Biotech Industry notes the European Commission statement that GMO decisions will continue to be based on science

April 13, 2006

Brussels, 12 Apr 2006

Today's debate by the College of Commissioners on the EU's regulatory approval process for products developed using agricultural biotechnology appeared to question the scientific role of the EFSA in the safety assessment of these products. EuropaBio cautions against any move that would politicize the already established independent science based safety assessment process . "After all, people in Europe are increasingly saying they are less and less concerned about GM in food, farmers are also increasingly demanding the right to use the technology, like growers elsewhere around the globe" said Simon Barber.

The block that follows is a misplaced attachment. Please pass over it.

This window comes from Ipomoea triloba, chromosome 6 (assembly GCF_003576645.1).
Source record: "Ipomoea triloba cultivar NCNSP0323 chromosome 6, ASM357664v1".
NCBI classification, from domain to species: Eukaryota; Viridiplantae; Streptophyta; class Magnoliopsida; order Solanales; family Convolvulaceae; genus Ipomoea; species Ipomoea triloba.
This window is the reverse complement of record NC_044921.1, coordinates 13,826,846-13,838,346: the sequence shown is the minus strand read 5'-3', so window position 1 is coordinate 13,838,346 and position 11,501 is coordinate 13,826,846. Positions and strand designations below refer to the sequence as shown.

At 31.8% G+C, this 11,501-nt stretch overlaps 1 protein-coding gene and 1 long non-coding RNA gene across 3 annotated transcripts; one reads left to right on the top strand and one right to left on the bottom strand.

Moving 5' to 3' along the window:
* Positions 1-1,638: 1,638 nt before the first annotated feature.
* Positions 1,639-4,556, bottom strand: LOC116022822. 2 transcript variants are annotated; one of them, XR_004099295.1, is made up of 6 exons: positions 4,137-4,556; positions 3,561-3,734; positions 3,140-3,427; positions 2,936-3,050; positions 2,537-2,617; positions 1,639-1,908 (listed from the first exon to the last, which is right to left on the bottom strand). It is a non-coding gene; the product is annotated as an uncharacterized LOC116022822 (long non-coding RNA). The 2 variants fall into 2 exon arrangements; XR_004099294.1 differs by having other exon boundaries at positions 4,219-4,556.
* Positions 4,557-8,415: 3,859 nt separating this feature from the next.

We note that the Commission's intended improvements will be made in compliance with existing European Community and WTO law. "However, we are concerned that if the proposed improvements to decision making are used to open a door for potential further delays this would contradict the Commission's obligations under EU law and international agreements. We will have to wait to see what this all means in practice." added Simon Barber.

"Any political interference in what should be an independent scientific assessment can only harm public confidence in the EU's food safety system. Any move to undermine the EFSA's scientific independence will also damage consumer confidence in all aspects of food safety - exactly what EFSA was established to address in the first place," said Simon Barber, Director of the Plant Biotechnology Unit at EuropaBio - the European Association for bioindustries.

EUROPABIO
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